Dictionary.com defines a "Mentor" as a wise and trusted counselor or teacher. I've had some wonderful mentors in my professional life, but not in my writing life. In my early years--when I was learning the craft and just getting started--I didn't seek out a mentor.
I do, however, have wonderful friends who I have learned "the ropes" with and those are the nurturing relationships I'd like to talk about today.
Writing is often a solitary endeavor. Butt in Chair, Hands on Keyboard. By yourself. But if you're like me, you need to talk about that process, vent about the challenging, complain about the rejections, rejoice in the successes. The failure doesn't seem as bad, and the success seems that much better if you share it with others. It takes the sting out of the rejection if you can share it with someone who understands.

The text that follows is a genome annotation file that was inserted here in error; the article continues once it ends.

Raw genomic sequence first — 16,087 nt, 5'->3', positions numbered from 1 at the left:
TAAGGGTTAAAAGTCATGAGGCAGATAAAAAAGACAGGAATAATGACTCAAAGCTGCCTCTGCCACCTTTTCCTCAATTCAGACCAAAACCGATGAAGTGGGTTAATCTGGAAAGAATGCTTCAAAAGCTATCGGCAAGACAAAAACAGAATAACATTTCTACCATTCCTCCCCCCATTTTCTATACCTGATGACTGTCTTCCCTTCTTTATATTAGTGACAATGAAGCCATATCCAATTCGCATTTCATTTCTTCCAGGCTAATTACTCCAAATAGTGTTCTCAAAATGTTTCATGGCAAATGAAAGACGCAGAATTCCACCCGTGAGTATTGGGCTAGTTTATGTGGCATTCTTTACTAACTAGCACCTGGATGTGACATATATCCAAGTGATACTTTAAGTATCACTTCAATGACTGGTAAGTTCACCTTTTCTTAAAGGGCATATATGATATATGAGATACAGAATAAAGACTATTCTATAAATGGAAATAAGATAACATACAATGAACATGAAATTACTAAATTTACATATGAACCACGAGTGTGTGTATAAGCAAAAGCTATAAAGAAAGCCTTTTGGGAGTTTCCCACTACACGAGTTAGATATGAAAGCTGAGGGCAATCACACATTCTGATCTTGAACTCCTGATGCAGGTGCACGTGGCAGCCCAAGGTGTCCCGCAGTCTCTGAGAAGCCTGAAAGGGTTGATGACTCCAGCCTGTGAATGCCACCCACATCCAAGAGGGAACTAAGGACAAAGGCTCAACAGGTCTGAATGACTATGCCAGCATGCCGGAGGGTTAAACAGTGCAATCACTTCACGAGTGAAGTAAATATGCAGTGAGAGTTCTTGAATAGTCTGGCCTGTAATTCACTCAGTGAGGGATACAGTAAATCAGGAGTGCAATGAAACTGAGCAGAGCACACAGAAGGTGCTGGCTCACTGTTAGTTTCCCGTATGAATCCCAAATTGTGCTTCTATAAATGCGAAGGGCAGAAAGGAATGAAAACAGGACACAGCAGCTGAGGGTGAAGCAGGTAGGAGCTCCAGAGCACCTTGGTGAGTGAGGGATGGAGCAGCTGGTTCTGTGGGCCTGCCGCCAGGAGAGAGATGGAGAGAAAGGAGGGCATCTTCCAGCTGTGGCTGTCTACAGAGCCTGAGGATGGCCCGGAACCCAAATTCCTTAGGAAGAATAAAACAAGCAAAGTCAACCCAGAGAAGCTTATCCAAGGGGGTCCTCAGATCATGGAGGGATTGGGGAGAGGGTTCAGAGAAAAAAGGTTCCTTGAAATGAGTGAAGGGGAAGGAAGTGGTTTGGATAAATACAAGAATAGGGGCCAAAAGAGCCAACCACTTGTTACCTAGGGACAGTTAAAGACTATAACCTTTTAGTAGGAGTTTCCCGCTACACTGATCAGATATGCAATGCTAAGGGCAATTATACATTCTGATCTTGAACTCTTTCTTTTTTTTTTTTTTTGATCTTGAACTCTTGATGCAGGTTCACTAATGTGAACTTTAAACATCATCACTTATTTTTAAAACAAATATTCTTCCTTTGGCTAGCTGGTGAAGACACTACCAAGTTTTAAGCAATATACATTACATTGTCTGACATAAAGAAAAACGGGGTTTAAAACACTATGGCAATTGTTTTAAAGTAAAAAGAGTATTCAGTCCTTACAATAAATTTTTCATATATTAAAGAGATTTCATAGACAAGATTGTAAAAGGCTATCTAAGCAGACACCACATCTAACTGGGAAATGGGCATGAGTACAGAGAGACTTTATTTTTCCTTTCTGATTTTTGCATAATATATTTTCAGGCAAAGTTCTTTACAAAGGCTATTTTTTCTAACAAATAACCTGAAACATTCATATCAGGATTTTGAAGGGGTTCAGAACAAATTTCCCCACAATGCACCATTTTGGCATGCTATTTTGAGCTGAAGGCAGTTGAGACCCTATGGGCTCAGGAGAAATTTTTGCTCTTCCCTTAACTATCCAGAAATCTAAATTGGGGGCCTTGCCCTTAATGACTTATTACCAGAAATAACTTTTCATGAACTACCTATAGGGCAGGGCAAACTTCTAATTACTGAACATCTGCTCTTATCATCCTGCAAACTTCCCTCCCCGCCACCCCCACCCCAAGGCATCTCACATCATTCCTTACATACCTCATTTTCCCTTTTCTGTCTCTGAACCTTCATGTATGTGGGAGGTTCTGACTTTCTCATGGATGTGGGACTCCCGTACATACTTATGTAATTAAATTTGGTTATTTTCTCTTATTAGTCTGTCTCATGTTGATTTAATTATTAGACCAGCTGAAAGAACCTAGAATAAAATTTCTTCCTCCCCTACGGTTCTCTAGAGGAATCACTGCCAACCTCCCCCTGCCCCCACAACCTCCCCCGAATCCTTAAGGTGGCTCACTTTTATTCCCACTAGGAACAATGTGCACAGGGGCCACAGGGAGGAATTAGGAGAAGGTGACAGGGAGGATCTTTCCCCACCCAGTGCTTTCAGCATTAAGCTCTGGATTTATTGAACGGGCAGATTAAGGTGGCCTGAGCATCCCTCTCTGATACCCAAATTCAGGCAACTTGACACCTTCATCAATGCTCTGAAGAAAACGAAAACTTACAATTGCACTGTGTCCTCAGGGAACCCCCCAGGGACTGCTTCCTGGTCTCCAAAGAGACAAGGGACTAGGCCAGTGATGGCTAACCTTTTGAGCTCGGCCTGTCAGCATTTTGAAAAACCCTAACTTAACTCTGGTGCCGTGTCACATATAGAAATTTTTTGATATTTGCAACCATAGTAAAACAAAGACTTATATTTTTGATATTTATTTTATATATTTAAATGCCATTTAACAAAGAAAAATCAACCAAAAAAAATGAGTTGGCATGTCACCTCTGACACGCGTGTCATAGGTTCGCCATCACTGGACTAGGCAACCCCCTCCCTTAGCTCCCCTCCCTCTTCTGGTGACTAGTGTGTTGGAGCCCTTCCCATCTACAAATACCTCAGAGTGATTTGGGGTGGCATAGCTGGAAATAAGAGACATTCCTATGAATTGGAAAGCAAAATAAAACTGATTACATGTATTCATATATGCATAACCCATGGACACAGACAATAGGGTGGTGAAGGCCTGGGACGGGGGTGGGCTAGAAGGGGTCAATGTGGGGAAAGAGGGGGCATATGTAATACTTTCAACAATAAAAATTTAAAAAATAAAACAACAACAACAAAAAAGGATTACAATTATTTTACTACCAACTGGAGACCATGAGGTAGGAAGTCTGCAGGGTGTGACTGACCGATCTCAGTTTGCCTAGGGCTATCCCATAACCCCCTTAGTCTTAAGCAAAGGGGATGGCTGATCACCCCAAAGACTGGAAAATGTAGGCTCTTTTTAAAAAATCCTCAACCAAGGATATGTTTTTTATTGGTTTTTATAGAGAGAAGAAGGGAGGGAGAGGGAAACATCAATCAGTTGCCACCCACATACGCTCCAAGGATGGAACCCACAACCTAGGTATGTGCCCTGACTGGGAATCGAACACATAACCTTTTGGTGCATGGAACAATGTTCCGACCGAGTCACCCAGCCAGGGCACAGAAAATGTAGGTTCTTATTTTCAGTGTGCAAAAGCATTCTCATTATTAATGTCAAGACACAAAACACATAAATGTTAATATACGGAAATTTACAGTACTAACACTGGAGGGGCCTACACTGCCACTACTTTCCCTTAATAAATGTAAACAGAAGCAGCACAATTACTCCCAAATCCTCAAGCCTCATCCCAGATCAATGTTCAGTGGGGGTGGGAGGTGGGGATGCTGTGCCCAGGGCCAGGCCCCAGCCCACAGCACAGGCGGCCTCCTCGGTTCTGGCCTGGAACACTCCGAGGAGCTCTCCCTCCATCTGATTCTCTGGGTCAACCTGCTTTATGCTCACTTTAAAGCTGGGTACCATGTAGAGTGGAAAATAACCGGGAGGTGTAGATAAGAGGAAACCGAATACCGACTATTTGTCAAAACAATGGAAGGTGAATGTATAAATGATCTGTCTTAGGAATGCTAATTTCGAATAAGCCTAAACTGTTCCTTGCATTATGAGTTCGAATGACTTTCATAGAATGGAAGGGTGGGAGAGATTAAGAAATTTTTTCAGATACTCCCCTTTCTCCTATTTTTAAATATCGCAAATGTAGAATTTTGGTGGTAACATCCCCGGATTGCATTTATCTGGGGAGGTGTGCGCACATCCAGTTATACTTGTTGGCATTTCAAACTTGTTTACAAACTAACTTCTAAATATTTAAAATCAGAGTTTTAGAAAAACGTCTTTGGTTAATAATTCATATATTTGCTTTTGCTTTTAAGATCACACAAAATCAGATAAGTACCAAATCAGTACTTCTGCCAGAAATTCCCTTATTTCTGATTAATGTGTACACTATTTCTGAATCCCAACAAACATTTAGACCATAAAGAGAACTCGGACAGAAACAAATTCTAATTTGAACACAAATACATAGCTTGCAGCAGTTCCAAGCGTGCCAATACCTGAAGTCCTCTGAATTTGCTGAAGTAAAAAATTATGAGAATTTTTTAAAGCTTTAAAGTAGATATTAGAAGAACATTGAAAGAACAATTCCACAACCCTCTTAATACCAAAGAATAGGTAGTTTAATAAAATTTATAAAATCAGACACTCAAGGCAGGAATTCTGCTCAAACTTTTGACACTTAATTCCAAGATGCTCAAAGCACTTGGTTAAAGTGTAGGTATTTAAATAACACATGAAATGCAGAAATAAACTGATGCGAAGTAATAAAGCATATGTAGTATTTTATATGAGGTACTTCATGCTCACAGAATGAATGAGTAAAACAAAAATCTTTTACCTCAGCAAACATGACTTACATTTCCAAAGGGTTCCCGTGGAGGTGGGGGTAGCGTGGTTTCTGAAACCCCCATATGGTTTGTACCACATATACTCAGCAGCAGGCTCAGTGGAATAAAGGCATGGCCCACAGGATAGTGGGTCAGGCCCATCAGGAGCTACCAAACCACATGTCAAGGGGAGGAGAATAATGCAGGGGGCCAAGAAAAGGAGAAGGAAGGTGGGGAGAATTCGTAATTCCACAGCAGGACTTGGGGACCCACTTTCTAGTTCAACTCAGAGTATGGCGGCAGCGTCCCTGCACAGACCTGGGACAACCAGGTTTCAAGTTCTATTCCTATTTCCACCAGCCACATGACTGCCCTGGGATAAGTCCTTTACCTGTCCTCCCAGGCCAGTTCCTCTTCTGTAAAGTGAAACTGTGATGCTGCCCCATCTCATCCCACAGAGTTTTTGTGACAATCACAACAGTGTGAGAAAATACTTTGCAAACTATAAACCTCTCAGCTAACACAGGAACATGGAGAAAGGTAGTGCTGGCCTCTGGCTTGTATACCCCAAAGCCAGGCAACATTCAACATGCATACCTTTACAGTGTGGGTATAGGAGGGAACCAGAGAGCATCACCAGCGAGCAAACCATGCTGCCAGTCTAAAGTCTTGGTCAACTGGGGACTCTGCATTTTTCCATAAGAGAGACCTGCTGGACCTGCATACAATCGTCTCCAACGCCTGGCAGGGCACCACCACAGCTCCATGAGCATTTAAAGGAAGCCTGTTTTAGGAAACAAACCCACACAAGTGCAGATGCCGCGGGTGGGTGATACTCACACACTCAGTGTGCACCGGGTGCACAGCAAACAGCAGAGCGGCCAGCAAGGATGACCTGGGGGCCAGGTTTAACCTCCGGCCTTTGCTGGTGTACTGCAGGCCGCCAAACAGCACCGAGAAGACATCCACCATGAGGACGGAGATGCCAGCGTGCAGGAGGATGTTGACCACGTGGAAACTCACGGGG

So this post for Armchair BEA is dedicated to the three women in my critique group: Ansha Kotyk, Laura Pauling, and Jennifer Carson. All talented. All supportive. All incredible creators of children's literature. We've all been up and we've all been down. And we share each step along the way.
I've also met some great people through the New England Society of Children's Writers and Illustrators--professional organizations are a great way to find your own nurturing relationships. In fact, it's how I found my crit group to begin with.
And the cool thing is to be able to nurture others. Support, Empathy, Understanding--sometimes it's enough to just say you understand how someone else is feeling.
What are your nurturing relationships like?